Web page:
Study Draws Attention to Teens’ Consumption of Soda, Fast Food
In California, more than two million teenagers drink at least one sugary beverage daily, and nearly half eat fast food twice each week, according to a study by the UCLA Center for Health Policy Research, the Riverside Press-Enterprise reports (Hines, Riverside Press-Enterprise, 7/27).
For the study, researchers used the 2007 California Health Interview Survey and the business database InfoUSA to calculate the Home and School Retail Food Environment Index, which measured the ratio of less healthy food outlets to the number of healthier outlets (United Press International, 7/28).
Previous studies have shown that consuming fast food and soda is linked to taking in excess calories and can lead to obesity and diabetes (Wulffson, Los Angeles Examiner, 7/27).
The UCLA study found that the average teen in California has nearly eight times as many fast-food restaurants, and convenience and discount stores near their homes and schools than grocery stores (Riverside Press-Enterprise, 7/27).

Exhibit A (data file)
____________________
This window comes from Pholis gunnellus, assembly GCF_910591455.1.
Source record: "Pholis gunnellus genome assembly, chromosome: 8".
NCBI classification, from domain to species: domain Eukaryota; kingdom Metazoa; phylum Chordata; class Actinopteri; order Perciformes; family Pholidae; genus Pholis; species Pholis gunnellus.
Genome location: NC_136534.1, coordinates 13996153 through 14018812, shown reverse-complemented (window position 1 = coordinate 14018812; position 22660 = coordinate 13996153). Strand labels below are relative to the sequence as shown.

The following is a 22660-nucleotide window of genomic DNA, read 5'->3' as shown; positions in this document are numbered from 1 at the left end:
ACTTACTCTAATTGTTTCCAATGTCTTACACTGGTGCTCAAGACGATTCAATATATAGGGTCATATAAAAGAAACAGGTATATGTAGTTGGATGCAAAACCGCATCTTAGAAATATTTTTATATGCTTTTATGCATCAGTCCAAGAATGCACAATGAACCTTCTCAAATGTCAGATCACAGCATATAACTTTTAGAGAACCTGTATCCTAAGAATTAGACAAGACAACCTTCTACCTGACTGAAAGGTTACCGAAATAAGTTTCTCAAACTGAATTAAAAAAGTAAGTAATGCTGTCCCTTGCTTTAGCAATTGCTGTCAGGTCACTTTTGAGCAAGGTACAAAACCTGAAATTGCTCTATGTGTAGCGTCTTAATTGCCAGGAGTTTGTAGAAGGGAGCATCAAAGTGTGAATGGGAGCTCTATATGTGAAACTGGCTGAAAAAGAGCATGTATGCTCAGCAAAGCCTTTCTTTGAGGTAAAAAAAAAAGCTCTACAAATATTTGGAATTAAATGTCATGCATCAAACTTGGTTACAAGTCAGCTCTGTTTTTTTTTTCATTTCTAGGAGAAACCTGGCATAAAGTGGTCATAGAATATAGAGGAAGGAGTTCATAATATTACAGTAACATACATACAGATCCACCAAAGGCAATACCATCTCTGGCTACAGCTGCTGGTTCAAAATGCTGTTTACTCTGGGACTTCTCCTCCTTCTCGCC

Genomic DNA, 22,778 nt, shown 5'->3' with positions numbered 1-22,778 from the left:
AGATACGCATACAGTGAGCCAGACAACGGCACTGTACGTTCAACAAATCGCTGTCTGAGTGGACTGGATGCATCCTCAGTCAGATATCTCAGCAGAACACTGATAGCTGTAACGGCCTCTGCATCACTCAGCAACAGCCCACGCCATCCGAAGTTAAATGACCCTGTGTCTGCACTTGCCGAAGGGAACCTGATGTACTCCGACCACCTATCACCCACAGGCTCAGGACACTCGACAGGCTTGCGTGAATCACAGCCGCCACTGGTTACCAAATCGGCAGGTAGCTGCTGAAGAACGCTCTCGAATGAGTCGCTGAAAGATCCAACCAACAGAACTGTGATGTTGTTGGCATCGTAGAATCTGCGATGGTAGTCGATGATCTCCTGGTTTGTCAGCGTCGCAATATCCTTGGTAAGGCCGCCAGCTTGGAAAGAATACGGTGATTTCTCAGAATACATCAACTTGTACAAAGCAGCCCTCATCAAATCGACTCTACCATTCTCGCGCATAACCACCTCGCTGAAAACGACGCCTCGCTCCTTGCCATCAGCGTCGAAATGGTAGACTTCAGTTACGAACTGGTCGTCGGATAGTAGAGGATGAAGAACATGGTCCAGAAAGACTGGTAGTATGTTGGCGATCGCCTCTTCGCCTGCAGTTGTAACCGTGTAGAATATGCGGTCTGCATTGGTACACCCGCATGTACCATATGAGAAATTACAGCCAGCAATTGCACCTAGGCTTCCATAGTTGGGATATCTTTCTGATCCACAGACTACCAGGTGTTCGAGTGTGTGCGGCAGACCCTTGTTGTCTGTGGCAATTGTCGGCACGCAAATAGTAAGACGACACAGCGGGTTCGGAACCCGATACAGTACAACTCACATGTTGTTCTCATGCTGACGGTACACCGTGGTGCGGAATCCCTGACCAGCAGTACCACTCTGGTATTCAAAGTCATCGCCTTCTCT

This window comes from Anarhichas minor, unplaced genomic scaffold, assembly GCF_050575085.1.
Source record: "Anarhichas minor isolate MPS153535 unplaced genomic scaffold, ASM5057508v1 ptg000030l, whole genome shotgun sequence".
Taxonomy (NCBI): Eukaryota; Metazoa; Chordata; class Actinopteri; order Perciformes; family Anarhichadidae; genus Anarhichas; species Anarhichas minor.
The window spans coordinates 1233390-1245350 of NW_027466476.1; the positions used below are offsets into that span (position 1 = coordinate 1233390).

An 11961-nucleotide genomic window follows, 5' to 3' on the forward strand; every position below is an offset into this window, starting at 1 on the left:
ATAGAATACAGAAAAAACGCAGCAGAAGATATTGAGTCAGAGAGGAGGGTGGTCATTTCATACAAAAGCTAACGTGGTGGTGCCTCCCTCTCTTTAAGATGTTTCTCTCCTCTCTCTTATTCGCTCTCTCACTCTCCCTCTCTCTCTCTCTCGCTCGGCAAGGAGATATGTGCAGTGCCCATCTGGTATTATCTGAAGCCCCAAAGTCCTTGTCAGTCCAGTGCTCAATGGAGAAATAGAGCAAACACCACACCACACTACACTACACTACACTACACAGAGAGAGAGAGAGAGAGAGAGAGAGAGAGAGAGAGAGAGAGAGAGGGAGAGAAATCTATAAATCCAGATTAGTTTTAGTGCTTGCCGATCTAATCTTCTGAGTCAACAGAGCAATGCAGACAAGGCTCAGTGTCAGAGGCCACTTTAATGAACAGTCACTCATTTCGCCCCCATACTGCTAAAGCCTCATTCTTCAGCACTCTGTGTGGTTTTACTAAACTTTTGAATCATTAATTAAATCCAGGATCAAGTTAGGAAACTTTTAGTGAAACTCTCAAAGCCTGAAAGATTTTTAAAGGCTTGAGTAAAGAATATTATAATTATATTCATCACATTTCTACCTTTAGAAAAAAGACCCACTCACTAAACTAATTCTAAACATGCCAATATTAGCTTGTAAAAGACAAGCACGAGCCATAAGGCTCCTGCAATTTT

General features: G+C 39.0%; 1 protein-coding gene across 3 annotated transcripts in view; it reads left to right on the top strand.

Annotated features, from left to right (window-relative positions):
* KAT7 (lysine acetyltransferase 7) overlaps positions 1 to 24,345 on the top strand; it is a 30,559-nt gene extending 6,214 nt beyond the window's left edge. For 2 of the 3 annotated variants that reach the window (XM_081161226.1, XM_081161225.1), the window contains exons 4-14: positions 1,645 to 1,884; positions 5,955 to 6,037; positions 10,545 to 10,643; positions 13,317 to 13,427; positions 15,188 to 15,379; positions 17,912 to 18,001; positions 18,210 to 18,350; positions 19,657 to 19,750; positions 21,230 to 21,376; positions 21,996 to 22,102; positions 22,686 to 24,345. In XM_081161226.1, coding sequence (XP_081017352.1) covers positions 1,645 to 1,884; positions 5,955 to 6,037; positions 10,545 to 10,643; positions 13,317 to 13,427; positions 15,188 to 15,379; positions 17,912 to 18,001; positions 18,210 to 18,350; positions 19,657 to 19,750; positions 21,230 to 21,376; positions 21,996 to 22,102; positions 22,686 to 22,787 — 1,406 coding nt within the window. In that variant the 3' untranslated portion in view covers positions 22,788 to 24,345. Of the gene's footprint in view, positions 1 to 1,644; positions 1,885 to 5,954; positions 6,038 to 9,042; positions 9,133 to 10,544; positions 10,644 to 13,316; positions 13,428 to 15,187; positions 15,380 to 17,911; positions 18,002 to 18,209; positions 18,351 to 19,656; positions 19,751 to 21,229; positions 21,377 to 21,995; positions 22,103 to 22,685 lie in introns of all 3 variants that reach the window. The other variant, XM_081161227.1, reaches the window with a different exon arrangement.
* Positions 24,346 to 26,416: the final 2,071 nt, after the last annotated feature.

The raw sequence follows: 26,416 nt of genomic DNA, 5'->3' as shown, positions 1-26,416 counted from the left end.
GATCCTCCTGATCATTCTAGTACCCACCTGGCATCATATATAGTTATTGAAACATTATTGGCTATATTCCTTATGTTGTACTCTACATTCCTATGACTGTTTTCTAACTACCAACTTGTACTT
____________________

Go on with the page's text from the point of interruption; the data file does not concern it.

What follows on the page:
According to researchers, nearly 75% of California teens live and attend school in less healthy food environments, relative to the number of healthier food outlets such as farmers markets and produce vendors (United Press International, 7/28).
The study found that teens in more unhealthy environments were:
- 18% more likely to eat fast food at least twice weekly as teens in healthier neighborhoods; and
- 17% more likely to drink sugary beverages every day (Riverside Press-Enterprise, 7/27).
The authors recommended policy changes to improve teens' food environments, including:
- Creating a program to bring fresh produce directly from farms to schools;
- Offering incentives to draw more healthful grocers to underserved neighborhoods; and
- Zoning food outlets more strategically, especially around schools (Los Angeles Examiner, 7/27).